Please let Amara stay dead, I think as I bring his phone to my ear. “Diana?”

“Do you still have the script?” she asks tightly.

What script? “Yes.” I lie.

“Oh, thank God.” She lets out a breath. “Because it’s leaked, and as long as we know it isn’t you, that’s all we care about.”

Dread slithers down my spine. The tweets. Are they real?

My heart is beating loud and ferocious. Please let Amara be dead. Please let Amara be dead. Please let— “So we know for sure? Am I in it? Am I free—”

“Jessica,” Diana interrupts calmly, “the execs are thinking you leaked the script, but as long as you didn’t then we’re fine.”

“Why would it be me?”

“Exactly. You’re the most recent person to be given a physical copy, no one else in the cast has been given one yet. But if it wasn’t lost in transit or anything, it must have been leaked from the studio—one of the interns, maybe, who got a hold of it when they shouldn’t have. Anyway, I’ll go ahead and tell the studio that it didn’t come from our end. Just hang tight and sandbag every question about the sequel, do you understand?”

Oh no. I swallow the lump in my throat and nod numbly. “I understand.”

“Good. Talk to you later with more details.” She hangs up to call whoever and tell them that I am, in fact, not the villain in this story.

I exhale hard and hand Ethan his phone.

He quirks an eyebrow. “You don’t actually have the script, do you?”

“Of course I don’t. Why would I—oh.” My eyes widen, and he must realize it at the exact same time. “Oh no.”


Oh no—oh no no no no no—

“The package. The one from Amon. The one I was supposed to open.” My voice breaks and I can feel myself shaking.

Oh my God. I actually threw away a copy of the script for the Starfield sequel. And someone must’ve taken it out of the trash. And started tweeting it. This is my fault.

“Jessica!” Ethan looks more freaked out than I am. “You threw it away?”

“In the garbage, where it’s supposed to be!”

“You don’t mean that,” he says.

“Of course I don’t! I’m angry!” I bolt off the bed and dart out of the hotel room, Ethan instantly behind me.

Two minutes later, the elevator doors open into the lobby. I all but sprint to the trash can where I tossed the envelope, peering down into the dark crevice now filled with Starbucks cups and used napkins and candy wrappers. I have to dig through that? I reach in but Ethan grabs my wrist and motions for a clerk, who looks more than a little grossed out about someone trash picking in a five-star hotel.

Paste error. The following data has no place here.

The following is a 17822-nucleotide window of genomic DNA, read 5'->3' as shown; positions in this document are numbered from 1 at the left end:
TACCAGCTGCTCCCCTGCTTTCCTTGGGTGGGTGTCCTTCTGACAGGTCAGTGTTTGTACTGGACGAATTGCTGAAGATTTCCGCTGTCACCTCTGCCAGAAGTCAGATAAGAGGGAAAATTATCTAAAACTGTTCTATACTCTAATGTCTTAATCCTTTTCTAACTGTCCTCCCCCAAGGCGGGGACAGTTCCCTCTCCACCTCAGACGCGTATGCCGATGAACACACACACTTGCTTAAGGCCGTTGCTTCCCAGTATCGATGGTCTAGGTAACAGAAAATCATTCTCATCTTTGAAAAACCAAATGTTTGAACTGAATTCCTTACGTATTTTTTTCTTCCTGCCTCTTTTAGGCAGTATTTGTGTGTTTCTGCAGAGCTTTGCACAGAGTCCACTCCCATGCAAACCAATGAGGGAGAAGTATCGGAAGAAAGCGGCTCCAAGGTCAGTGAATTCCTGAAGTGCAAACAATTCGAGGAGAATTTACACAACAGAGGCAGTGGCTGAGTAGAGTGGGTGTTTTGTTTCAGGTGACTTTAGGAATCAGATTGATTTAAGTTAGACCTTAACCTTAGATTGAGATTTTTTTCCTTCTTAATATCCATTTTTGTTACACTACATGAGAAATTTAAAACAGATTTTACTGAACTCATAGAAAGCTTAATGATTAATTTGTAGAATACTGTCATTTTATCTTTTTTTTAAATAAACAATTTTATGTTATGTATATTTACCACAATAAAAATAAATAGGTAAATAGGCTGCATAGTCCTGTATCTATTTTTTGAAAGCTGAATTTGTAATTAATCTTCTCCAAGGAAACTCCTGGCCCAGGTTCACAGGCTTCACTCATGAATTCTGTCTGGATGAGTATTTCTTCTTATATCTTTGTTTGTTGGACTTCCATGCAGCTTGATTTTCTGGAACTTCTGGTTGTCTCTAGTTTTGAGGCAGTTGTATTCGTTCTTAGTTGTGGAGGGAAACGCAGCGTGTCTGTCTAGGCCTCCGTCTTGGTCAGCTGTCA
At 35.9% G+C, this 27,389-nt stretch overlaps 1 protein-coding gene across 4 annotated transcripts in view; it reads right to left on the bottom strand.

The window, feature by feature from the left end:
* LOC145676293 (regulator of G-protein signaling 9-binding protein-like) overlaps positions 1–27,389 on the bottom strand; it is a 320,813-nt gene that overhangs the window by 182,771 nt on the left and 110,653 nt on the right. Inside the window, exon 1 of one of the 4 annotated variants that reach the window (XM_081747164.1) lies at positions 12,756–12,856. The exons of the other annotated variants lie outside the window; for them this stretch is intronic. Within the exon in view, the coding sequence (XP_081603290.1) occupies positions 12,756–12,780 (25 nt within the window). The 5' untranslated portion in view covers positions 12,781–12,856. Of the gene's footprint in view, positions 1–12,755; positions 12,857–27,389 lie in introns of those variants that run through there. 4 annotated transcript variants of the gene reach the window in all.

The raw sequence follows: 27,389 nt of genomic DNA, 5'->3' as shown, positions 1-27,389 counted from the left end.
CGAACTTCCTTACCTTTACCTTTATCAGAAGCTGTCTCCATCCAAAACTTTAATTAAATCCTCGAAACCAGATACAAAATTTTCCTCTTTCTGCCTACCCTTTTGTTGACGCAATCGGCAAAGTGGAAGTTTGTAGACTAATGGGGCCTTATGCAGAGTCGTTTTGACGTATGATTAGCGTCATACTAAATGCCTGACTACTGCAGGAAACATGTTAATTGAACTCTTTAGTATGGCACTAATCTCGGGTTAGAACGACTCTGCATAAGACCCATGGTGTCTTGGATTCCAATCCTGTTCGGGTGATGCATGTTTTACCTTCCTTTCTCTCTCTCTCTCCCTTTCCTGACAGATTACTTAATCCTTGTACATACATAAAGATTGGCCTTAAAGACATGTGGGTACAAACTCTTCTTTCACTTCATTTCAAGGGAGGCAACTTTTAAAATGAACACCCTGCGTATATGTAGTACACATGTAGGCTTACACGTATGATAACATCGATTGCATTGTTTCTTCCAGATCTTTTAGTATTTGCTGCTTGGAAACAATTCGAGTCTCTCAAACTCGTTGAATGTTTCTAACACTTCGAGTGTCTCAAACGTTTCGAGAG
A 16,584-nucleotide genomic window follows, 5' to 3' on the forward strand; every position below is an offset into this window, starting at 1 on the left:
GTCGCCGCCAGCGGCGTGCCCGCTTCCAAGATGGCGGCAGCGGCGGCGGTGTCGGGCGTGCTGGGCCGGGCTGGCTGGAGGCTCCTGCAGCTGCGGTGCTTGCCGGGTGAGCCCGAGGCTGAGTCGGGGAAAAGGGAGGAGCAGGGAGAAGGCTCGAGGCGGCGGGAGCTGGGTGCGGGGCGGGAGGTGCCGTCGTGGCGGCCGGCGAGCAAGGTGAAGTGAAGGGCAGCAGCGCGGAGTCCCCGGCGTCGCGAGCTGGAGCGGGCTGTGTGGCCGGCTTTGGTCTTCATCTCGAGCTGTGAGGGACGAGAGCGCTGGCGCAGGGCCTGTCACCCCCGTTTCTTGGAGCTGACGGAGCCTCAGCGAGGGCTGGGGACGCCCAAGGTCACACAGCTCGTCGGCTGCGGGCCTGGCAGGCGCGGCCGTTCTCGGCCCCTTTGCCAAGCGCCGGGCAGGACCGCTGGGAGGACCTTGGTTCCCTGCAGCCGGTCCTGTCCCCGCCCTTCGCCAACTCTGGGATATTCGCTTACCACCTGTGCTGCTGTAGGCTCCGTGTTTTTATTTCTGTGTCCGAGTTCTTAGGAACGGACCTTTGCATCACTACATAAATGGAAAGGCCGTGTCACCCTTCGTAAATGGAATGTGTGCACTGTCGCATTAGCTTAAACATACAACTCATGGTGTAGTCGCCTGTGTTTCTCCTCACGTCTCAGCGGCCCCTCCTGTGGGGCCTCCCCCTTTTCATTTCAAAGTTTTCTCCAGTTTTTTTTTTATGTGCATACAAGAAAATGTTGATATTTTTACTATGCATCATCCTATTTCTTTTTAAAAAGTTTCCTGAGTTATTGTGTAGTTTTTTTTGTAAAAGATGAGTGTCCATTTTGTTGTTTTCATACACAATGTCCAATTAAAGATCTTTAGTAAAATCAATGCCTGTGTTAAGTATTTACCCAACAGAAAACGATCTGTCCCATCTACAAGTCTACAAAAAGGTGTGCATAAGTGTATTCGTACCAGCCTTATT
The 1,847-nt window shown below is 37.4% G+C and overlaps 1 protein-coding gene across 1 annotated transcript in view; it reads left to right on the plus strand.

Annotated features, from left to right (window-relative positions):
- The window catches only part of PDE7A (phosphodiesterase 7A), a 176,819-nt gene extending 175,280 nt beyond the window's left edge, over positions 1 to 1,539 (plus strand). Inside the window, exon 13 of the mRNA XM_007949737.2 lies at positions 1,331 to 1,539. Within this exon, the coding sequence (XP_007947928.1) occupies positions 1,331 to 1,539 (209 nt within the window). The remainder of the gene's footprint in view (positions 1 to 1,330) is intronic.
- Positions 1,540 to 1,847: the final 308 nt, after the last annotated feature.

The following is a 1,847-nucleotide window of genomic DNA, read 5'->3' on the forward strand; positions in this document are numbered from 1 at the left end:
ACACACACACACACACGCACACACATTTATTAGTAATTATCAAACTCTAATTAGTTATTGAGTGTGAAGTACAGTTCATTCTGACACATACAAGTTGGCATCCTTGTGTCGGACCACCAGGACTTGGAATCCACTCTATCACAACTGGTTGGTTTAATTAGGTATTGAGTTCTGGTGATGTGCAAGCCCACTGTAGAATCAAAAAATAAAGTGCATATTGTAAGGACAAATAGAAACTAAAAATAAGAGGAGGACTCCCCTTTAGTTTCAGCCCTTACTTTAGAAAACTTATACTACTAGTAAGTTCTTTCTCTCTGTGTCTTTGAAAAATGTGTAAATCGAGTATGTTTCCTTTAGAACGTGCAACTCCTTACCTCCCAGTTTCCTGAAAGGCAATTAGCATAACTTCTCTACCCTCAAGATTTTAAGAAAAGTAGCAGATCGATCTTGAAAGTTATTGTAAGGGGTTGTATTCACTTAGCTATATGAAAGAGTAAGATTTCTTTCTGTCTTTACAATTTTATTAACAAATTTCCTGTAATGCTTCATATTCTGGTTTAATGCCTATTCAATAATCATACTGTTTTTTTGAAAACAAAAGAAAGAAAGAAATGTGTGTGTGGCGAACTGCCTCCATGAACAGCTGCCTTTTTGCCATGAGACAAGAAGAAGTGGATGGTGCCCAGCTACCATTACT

Which is definitely not something Jessica Stone would do. But right now, I am definitely not Jessica Stone. I am a ball of anxious wet cats.

Ethan points to the trash and says to the hotelier, “I think my friend dropped her phone in here. Can we take this outside and dump it out?”

“Oh! Of course.” She looks relieved. “You can go into the back hallway, Miss Stone,” she adds.

I grimace.

Half the people in the lobby—the half who recognize my name—turn to look. Begin pulling out their phones. Clicking on their cameras at my arm elbow-deep in trash. I grab the lid with one hand and push Ethan toward the emergency exit with the other and we escape into an EMPLOYEES ONLY hallway that connects to a few offices and the laundry service.

“I hate this,” I mutter as Ethan takes off the ornate golden lid and drags out the clear plastic bag. “It’s at the bottom, isn’t it? Isn’t that it?”

He twists the bag and holds it up with one arm. “I think that’s a fast-food container.”

It is.

“Maybe it’s more toward the middle?” he reasons, but I shake my head.

“No, I remember the clunk as it hit the bottom.” I step back and press my palms against my eyelids. “Someone found it. Someone saw me chuck the envelope and then went after it.”

I feel myself spiraling just as inevitably as a spiral galaxy.

Breathe. Think. Breathe.

I press myself against the wall and slide down until I’m sitting because I can no longer stand upright. I can’t feel my knees.

“I am in so much trouble,” I whisper.

Ethan puts the bag back in the garbage can and digs into his pocket, bringing out a small bottle of hand sanitizer. He squats next to me, squirts some into my palm, lathers his own, and stuffs it back into his pocket.

I take out my phone to look at the Twitter handle that leaked the scene. A faceless gray icon. Whoever it is posted a photo of the script. In it, the page is surrounded by retro green carpet. I know I’ve seen it before, but the longer I wrack my brain the less familiar it looks.